In recent years, a new set of scholarship that focuses on gender and private security in global politics has emerged. This feminist and feminist-informed critical gender scholarship examines private security processes, practices, and actors through the lens of gender. It uncovers how private security shapes and is shaped by masculinities, femininities, and gendered relations of power. While gender has become established as analytical category in the study of private security, the treatment of gender in industry and policy discourses continues to be problematic. It is therefore necessary to distinguish critical from problem-solving approaches to gender and private security. A problem-solving approach frames gender issues as problems which can be solved by adding more female employees or including language on gender-based violence into regulatory frameworks. But such an approach underestimates the extent to which gender matters in private security.

Topics: Feminisms, Gender, Masculinity/ies, Femininity/ies, Gender-Based Violence, Gendered Power Relations, Military Forces & Armed Groups, Private Military & Security

Year: 2015

Women, PMSCs and International Law: Gender and Private Force

Citation:

Vrdoljak, Ana F. 2015. “Women, PMSCs and International Law: Gender and Private Force.” In Gender and Private Security in Global Politics, edited by Maya Eichler, 187-207. Oxford: Oxford University Press.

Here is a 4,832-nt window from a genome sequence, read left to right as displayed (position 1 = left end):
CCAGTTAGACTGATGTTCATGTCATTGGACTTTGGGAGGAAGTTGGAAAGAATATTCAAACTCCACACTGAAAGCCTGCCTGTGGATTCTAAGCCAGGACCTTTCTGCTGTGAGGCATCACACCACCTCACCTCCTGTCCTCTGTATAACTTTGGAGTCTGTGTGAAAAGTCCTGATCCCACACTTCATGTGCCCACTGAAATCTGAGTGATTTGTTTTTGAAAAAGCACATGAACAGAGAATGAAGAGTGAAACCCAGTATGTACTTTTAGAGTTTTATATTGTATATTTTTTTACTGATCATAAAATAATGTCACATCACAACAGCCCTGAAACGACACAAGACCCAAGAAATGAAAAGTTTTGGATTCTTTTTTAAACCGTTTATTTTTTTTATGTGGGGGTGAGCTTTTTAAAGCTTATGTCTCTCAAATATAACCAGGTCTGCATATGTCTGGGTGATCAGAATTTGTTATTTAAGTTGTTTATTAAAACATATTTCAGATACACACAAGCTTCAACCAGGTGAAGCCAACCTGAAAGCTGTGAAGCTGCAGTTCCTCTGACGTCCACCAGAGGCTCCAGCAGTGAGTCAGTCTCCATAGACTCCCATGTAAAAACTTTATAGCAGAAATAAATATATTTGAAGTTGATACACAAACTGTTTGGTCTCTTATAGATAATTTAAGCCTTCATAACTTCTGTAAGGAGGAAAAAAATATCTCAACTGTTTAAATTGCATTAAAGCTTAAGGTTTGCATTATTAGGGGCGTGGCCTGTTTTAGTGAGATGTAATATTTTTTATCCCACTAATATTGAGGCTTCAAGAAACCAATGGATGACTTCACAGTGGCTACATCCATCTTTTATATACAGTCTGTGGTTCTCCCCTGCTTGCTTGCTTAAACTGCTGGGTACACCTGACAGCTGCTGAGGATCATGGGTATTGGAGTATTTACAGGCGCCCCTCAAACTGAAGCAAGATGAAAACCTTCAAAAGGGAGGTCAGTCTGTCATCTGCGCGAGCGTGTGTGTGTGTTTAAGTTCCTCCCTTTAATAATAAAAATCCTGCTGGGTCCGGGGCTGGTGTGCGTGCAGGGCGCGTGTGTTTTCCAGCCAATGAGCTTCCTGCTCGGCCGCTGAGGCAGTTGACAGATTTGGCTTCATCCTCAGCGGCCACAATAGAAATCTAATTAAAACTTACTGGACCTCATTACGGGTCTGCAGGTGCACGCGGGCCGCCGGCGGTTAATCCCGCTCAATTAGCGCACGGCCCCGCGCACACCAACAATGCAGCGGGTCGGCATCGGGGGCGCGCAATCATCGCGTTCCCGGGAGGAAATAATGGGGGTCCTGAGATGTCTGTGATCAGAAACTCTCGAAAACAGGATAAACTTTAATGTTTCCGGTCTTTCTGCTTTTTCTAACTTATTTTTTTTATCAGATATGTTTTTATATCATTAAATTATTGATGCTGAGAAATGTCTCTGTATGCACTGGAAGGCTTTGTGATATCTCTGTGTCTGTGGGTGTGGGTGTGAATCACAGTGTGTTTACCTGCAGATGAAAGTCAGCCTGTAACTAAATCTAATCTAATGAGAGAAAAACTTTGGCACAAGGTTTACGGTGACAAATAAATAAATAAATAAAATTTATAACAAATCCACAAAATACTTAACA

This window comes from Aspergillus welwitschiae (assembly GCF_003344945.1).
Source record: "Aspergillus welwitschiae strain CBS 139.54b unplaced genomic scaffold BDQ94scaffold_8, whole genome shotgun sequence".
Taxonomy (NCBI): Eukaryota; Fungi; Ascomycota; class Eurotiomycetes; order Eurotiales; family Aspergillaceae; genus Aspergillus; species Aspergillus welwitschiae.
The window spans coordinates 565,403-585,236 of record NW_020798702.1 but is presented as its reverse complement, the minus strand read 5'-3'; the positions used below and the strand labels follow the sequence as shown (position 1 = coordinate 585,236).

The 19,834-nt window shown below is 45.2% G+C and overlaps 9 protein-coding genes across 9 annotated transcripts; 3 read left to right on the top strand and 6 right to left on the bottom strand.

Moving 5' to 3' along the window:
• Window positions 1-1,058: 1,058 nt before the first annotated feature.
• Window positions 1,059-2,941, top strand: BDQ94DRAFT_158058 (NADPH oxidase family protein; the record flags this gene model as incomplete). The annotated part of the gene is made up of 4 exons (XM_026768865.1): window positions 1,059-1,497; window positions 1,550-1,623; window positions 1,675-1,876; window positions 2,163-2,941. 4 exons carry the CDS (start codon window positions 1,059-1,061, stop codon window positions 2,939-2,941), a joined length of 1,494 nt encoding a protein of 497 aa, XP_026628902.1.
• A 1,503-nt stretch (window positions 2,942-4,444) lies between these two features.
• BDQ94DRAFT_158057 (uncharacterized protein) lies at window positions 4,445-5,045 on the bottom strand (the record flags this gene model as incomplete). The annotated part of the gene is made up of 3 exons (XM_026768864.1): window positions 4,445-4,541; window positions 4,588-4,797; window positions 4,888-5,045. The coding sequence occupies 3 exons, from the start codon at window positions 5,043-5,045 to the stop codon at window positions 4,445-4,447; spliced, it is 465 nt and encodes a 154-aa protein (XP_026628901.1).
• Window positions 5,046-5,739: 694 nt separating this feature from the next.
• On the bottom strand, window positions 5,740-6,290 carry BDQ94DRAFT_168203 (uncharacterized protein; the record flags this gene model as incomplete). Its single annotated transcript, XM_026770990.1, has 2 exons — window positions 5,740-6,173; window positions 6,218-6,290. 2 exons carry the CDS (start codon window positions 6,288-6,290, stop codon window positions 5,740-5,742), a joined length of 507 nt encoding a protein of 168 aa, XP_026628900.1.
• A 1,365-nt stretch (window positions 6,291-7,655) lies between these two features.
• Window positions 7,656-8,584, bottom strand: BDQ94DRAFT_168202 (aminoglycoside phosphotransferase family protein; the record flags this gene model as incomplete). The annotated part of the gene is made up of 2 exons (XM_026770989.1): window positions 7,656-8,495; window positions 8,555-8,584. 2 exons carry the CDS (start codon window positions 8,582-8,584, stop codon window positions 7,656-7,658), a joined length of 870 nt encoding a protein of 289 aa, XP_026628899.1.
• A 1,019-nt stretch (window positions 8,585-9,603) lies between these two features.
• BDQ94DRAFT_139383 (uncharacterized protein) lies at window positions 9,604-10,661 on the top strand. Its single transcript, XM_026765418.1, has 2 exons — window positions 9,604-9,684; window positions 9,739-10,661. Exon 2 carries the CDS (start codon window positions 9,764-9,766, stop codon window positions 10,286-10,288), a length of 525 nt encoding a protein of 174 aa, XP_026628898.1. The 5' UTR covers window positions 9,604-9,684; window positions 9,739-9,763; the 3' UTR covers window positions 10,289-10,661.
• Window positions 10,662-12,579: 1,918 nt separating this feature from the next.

Author: Ana F. Vrdoljak

Abstract:

The application of international law norms and shortcomings of existing regulatory regimes covering PMSCs reinforce concerns about transparency and accountability in respect of gender-related violence, harassment, and discrimination. This chapter focuses on the main issues and legal concerns raised by the impact of the privatization of war on women. The first part examines current initiatives at the international level to provide a regulatory framework for PMSCs and encompasses the obligations of states (and international organizations) in respect of international humanitarian law, human rights law, and use of force. The second part outlines the influence of civil society participation (including feminist academics, women’s NGOs, and so forth) in breaking the “silence” within international organizations and international law concerning violence against women and girls and its potential influence upon the regulation of PMSCs.